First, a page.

Cost: $75.00 for Two
Obtained from: Individual in Byron, GA on about Nov. 15, 1999
Condition: Dirty, light bulbs (10v) not working, some wires broken and only 21 balls provided.
Current Status: Restored to my satisfaction. Need to mount or place them somewhere permanent.
Pachinko is a very old mechanical game where ball bearings are ejected from a lever and fall through a series of pins. The pins are mounted vertically, allowing gravity to help the ball on its downward path. The object (besides entertainment) is to land the ball into various "flower" type holes and other special holes that reward the player with bells, lights and additional balls.
As mentioned above, the machines were very dirty, light bulbs were burned out, some wires were broken and there were not enough balls. I'm not sure how many balls are required, but I ordered 400 to cover these 2 machines plus an additional machine that I won from e-bay.
Pachinko is not a power hungry game. My two machines required 10 volts, which seems a bit strange considering the voltage increments of various US power sources. The voltage is only required to power the lights scattered around the playfield. Because I'm unable to obtain 10v lamps to replace those that have burned out, I may end up using 4.8v flashlight bulbs and stepping the voltage down. Either way, a plug in the wall transformer can be used to power each machine.
So far I've spent about 2 hours cleaning up one of the machines. I used "Mothers Chrome Polish" to remove minor pitting and shine up the chrome. (found in the automotive cleaners section) It worked very well but the chrome still has some larger pits. I may try using a dremel tool with some polishing attachments to clean it up even further. The playfield was cleaned with some "409" cleaner and q-tips. So far the machine I cleaned looks stunning.
I finally cleaned the second machine using both hand rubbing and a dremel tool. The dremel was actually removing what looked like pitting in the chrome. The only problem is that the felt roller wore down too quickly and a little mistake in holding the tool caused a bad scrape of the machine. I put the dremel away and finished up with a good hand rubbing. The second machine ended up looking nicer than the first one! I might go back and re-shine to other machine now!
Because there were some broken wires, blown bulbs and some decaying grommets that held the lamp sockets, I needed to find some replacement parts. Thankfully my local Lowe's had just what I needed. I purchased new lamp sockets, rubber grommets to hold the sockets and new light bulbs. After a little soldering I was all set. The cost for replacement parts was about $10 but well worth it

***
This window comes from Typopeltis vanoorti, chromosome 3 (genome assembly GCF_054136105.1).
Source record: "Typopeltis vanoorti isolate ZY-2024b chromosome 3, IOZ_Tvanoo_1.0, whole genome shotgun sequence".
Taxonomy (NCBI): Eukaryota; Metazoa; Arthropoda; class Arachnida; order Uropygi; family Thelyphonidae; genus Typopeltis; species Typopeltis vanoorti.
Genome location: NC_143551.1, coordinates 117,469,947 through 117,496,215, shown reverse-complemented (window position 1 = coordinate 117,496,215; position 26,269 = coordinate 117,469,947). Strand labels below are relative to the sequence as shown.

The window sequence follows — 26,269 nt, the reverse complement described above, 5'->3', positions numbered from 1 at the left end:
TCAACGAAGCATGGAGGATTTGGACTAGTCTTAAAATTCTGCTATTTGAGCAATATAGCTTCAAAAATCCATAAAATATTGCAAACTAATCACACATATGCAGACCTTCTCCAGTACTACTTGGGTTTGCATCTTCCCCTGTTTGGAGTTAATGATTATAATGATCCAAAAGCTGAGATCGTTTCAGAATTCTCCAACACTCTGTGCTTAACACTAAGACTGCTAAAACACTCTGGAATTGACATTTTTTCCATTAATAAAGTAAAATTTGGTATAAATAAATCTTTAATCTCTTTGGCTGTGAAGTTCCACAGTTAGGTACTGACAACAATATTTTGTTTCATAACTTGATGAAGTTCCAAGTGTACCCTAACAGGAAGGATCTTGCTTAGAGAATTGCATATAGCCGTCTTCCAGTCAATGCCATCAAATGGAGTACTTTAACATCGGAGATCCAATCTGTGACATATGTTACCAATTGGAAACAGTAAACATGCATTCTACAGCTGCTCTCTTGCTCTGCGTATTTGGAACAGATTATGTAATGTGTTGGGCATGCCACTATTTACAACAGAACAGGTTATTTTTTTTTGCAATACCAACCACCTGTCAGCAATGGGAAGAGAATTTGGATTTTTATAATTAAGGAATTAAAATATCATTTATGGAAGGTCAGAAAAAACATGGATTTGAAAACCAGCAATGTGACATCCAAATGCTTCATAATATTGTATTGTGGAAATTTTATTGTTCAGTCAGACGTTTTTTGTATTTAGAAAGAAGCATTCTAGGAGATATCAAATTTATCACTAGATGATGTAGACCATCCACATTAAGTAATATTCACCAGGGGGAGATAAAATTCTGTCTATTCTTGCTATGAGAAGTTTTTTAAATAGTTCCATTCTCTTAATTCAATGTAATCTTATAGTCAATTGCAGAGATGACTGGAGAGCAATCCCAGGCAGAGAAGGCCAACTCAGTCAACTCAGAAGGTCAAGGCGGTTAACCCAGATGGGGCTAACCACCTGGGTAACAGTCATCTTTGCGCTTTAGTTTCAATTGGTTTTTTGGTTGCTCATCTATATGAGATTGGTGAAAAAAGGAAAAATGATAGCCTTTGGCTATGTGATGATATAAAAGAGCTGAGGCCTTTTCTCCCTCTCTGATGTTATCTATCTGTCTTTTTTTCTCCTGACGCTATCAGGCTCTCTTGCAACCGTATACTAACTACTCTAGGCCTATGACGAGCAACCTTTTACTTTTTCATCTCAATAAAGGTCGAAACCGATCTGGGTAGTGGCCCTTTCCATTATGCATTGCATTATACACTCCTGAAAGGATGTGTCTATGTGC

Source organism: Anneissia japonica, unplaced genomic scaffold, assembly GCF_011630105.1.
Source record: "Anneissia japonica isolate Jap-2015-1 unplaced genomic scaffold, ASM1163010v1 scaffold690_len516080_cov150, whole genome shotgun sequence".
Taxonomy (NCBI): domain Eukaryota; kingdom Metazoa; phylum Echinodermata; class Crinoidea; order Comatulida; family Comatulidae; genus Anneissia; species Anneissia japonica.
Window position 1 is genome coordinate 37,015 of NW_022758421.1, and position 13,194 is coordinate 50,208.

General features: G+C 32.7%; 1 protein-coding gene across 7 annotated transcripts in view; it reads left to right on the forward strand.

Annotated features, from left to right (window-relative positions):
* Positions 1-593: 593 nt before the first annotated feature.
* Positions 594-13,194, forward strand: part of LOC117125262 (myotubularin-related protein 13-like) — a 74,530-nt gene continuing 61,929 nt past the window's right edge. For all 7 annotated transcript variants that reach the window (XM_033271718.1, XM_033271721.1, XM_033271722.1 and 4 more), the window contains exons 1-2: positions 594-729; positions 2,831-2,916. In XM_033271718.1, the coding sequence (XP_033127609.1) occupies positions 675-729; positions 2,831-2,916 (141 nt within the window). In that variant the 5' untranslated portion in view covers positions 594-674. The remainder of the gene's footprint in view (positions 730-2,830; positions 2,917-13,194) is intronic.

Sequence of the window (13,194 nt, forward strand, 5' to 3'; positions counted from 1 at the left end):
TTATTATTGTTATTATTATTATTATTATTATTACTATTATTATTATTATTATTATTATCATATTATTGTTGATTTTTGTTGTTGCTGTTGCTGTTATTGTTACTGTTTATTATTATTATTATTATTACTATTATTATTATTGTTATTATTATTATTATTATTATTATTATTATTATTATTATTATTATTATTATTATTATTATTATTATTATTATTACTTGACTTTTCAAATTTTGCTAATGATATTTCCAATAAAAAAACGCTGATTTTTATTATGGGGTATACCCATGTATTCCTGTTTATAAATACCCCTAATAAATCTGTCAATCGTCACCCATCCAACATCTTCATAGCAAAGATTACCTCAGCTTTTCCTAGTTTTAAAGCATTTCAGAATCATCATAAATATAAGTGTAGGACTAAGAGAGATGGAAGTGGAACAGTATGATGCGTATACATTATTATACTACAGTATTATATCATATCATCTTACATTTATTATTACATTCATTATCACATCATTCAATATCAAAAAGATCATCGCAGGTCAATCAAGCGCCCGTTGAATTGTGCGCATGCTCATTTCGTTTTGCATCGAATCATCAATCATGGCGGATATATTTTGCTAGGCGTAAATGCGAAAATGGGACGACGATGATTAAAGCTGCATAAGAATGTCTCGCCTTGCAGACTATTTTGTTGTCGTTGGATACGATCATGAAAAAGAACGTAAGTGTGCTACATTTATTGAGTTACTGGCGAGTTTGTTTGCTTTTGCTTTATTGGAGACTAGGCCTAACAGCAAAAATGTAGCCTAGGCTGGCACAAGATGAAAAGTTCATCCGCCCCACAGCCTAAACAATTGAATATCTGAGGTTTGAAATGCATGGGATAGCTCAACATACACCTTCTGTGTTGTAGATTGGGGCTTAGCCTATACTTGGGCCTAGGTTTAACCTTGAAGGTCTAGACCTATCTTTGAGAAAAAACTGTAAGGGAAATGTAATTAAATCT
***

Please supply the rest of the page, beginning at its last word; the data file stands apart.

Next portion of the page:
Photo of bulb, socket and rubber grommet.
After playing one of the machines for a little while, I noticed that they would get doubled up in a tray that fed the bonus balls area of the game. I compared both machines and noticed that a cover was missing that held the balls down in the feed tray, preventing them from doubling up on top of each other. I used a piece of sheet metal and some hand held cutters to make my own cover to hold the balls down. The cover turned out really nice and fits tightly. Most importantly it works! The cover took about 5 minutes to make.
Photo of new sheet metal ball feed tray cover.
I finally received my order of 400 balls from Pachinko King. The balls cost .10 each and shipping/handling came to $7.10 for 400 balls. The balls were all very clean and shiny and arrived within about 3 days of ordering. The machines actually work not that I have 200 balls in each of them. Trying to test the machine with 21 balls was futile. You must have enough balls to weight down the various controls and levers in order to get the game to work right.
Besides playing the machines, I need to figure out what to do with them! Both of them are sitting in my living room on the floor right now. I'm considering the possibility of mounting them (recessed) into a wall in a spare room that I have. That room might become my game room but for now it's a spare bedroom. I'm not positive, but I believe that pachinko machines were intended to be mounted this way and that they were refilled and reset by and attendant opening the key lock on the front and swinging the door open. If you know or have advice for me on how I should mount the machines then please let me know!
I now have 2 pachinko machines. This is a summary of what they cost me.
|Initial Purchase||$75.00 for 2|
|Balls||$47.10 for 400|
|Total Damage||$137.10 for 2 classic Pachinko machines!|